Should I Keep My Disorder To Myself Or Open Up About It?

This post is for Nancy Love, and the people like her struggling whether or not to open up about living with mental illness to the people around them.

I want to preface this post by saying that this decision is about no one other than the Bipolar contemplating it. No matter what you do in life, you will never make everyone happy with your decisions. The best you can hope for is to do what is right for you and the people closest to you. Deciding to step forward and say “Yes, I live with Bipolar Disorder” will have ramifications. Some people will be curious, others may avoid you, still more will say “Yeah, we already knew that.” because they understood what they were looking at a long time ago. Be prepared for the worst case scenario.

The government body known as the National Institute of Mental Health (NIMH) estimates that 1 in 4 people live with a mental illness, diagnosed or not. We are not rare, we are simply not talked about. That is not a new thing. Through the course of humanity, the mentally ill have been tortured, experimented on, exorcised, and eradicated all because we function differently. We are not bound by race, religion, creed, or belief. How many crusades for equal rights and acknowledgment has their been for race, sex, religion, and any other number of things? Still we are invisible.

How many people know that as late as the 1970’s, the mentally ill were shoveled into institutions and forced to exist with less funding per person than was allotted for circus animals? An exposed institution by name of Pennhurst featured a program where if a patient bit once, an attempted correction was made. Any more times after that and the facility would pull all of their teeth. The insane were housed with the mentally retarded with all the glorifying ramifications that come with putting a predator with prey. This happened because we, the mentally ill, the 1 in 4, were ultimately invisible to society.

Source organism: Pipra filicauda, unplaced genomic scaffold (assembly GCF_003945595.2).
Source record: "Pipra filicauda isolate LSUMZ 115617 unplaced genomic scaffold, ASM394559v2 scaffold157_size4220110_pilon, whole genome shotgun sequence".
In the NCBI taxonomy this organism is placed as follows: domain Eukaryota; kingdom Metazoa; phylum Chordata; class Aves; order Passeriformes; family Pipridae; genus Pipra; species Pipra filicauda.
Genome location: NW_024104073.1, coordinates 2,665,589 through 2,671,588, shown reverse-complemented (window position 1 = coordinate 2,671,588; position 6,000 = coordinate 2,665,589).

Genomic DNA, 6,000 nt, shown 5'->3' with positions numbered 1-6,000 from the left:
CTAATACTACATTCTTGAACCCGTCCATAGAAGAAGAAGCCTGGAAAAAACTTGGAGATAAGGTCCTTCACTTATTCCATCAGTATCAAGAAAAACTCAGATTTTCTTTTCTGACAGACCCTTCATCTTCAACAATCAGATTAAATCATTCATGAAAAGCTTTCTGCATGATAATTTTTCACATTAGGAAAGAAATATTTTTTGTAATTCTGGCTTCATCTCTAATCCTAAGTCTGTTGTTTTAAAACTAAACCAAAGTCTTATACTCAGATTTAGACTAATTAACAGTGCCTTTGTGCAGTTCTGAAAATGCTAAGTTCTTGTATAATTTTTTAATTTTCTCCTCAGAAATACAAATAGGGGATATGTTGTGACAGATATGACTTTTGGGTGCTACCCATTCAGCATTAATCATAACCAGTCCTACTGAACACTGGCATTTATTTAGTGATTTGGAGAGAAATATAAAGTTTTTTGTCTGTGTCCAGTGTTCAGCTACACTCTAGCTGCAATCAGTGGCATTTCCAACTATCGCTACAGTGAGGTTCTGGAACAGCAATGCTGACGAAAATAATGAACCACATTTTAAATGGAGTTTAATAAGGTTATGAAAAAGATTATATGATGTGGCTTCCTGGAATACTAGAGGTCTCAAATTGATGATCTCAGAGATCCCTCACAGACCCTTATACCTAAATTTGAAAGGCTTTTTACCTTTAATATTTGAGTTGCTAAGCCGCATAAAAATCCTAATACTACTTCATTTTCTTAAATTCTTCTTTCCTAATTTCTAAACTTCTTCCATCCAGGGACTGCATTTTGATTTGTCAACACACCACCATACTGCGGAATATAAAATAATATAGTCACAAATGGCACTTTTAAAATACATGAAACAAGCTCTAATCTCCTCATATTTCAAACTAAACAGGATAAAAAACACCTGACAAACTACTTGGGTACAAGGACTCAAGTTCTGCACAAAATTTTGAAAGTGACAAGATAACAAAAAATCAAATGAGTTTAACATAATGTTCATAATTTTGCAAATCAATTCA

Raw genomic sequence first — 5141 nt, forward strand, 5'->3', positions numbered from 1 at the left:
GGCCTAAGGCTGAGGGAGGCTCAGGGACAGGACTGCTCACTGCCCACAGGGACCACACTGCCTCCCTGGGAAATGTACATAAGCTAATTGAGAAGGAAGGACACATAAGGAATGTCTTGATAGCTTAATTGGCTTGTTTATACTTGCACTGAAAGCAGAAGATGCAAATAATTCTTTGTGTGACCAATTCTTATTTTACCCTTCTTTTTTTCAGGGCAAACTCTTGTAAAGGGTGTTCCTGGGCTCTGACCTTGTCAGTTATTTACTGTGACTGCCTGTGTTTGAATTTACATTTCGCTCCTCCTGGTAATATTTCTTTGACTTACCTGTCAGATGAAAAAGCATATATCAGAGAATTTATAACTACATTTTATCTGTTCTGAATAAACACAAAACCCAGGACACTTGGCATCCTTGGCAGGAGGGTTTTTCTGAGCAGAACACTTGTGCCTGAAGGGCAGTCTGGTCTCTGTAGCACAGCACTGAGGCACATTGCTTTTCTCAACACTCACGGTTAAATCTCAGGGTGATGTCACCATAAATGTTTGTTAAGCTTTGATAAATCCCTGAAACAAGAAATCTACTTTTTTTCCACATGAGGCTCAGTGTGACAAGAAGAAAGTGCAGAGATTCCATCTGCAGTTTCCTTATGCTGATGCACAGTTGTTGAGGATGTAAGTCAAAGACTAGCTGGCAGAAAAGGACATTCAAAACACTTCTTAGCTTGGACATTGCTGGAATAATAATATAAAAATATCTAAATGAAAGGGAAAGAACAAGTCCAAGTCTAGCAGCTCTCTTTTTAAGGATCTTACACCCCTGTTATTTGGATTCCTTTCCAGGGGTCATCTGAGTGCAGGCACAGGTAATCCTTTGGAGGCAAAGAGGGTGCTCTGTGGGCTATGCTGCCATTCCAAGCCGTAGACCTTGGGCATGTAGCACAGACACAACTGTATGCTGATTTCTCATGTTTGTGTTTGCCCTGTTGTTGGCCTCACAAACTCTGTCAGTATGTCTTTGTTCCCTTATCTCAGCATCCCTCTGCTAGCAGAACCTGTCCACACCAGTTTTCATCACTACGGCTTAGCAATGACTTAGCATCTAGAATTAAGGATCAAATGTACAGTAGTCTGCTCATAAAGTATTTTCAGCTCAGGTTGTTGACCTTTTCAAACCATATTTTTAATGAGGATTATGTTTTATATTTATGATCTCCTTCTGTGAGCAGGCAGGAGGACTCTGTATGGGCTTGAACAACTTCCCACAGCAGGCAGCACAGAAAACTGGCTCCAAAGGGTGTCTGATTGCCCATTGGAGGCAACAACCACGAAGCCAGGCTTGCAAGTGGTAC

I am not happy that I am Bipolar and a High-Functioning Autistic. It’s exhausting, tiring, and disconcerting to never know how I may feel 15 minutes from now. All it takes is one trigger to ramp me off into a completely unrelated direction. However, I am happy with myself. I am proud that I have been able to make it as far as I have without succeeding at killing myself. I am proud that I can use this knowledge for other peoples’ benefit.

I choose not to suffer in silence or be invisible to the world. Being open about who I am is part of the way I pursue my wellness. Yes, I cross paths with a number of people that do not want to understand or care. However there is always someone who is going through the same kinds of things I did that needs to hear they can make it through. It may be a complete stranger, coworker, friend, or family member. That makes putting up with the strange looks and ignorance completely worth it to me.

In the course of this post I have discussed heavily about why I decided on the approach that I did. That is what you need to do. Look inside and see what is right for -you-. Not for the feelings of other people, not for the road that will be easy; but for whatever route will allow you to be happy with who you are and at peace with what you live with. A lot of people suffered and died to give us the freedom to express ourselves yet we constantly spend time trying to unnecessarily tap dance around feelings.